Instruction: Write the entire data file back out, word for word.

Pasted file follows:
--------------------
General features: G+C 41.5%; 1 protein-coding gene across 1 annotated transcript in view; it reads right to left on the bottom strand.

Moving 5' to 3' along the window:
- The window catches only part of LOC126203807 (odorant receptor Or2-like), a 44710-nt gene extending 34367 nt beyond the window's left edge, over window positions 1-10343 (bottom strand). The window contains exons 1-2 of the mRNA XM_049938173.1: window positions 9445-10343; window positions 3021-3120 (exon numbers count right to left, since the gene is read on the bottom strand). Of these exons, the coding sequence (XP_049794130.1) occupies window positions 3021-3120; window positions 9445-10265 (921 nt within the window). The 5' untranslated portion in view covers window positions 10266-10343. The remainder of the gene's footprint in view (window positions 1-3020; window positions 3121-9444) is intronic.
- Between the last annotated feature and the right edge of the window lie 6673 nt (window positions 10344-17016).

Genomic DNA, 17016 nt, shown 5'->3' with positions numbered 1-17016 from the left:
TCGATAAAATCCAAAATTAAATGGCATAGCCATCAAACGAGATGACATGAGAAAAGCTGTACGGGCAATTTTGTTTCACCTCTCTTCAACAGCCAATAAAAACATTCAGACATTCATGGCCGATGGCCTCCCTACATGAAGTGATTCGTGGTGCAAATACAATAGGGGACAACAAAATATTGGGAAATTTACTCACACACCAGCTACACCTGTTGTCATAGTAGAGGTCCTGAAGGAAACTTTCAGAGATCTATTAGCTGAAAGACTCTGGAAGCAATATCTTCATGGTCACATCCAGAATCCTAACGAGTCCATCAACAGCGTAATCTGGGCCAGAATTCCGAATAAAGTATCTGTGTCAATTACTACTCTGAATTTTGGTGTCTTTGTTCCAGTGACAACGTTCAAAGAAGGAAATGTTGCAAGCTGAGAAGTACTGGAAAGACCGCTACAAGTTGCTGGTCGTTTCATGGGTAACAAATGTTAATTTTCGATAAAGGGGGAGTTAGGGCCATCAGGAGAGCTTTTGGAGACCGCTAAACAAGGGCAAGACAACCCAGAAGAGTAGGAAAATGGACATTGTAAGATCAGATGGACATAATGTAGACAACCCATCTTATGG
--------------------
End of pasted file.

General features: G+C 41.5%; 1 protein-coding gene across 1 annotated transcript in view; it reads right to left on the bottom strand.

Moving 5' to 3' along the window:
- The window catches only part of LOC126203807 (odorant receptor Or2-like), a 44710-nt gene extending 34367 nt beyond the window's left edge, over window positions 1-10343 (bottom strand). The window contains exons 1-2 of the mRNA XM_049938173.1: window positions 9445-10343; window positions 3021-3120 (exon numbers count right to left, since the gene is read on the bottom strand). Of these exons, the coding sequence (XP_049794130.1) occupies window positions 3021-3120; window positions 9445-10265 (921 nt within the window). The 5' untranslated portion in view covers window positions 10266-10343. The remainder of the gene's footprint in view (window positions 1-3020; window positions 3121-9444) is intronic.
- Between the last annotated feature and the right edge of the window lie 6673 nt (window positions 10344-17016).

Genomic DNA, 17016 nt, shown 5'->3' with positions numbered 1-17016 from the left:
TCGATAAAATCCAAAATTAAATGGCATAGCCATCAAACGAGATGACATGAGAAAAGCTGTACGGGCAATTTTGTTTCACCTCTCTTCAACAGCCAATAAAAACATTCAGACATTCATGGCCGATGGCCTCCCTACATGAAGTGATTCGTGGTGCAAATACAATAGGGGACAACAAAATATTGGGAAATTTACTCACACACCAGCTACACCTGTTGTCATAGTAGAGGTCCTGAAGGAAACTTTCAGAGATCTATTAGCTGAAAGACTCTGGAAGCAATATCTTCATGGTCACATCCAGAATCCTAACGAGTCCATCAACAGCGTAATCTGGGCCAGAATTCCGAATAAAGTATCTGTGTCAATTACTACTCTGAATTTTGGTGTCTTTGTTCCAGTGACAACGTTCAAAGAAGGAAATGTTGCAAGCTGAGAAGTACTGGAAAGACCGCTACAAGTTGCTGGTCGTTTCATGGGTAACAAATGTTAATTTTCGATAAAGGGGGAGTTAGGGCCATCAGGAGAGCTTTTGGAGACCGCTAAACAAGGGCAAGACAACCCAGAAGAGTAGGAAAATGGACATTGTAAGATCAGATGGACATAATGTAGACAACCCATCTTATGG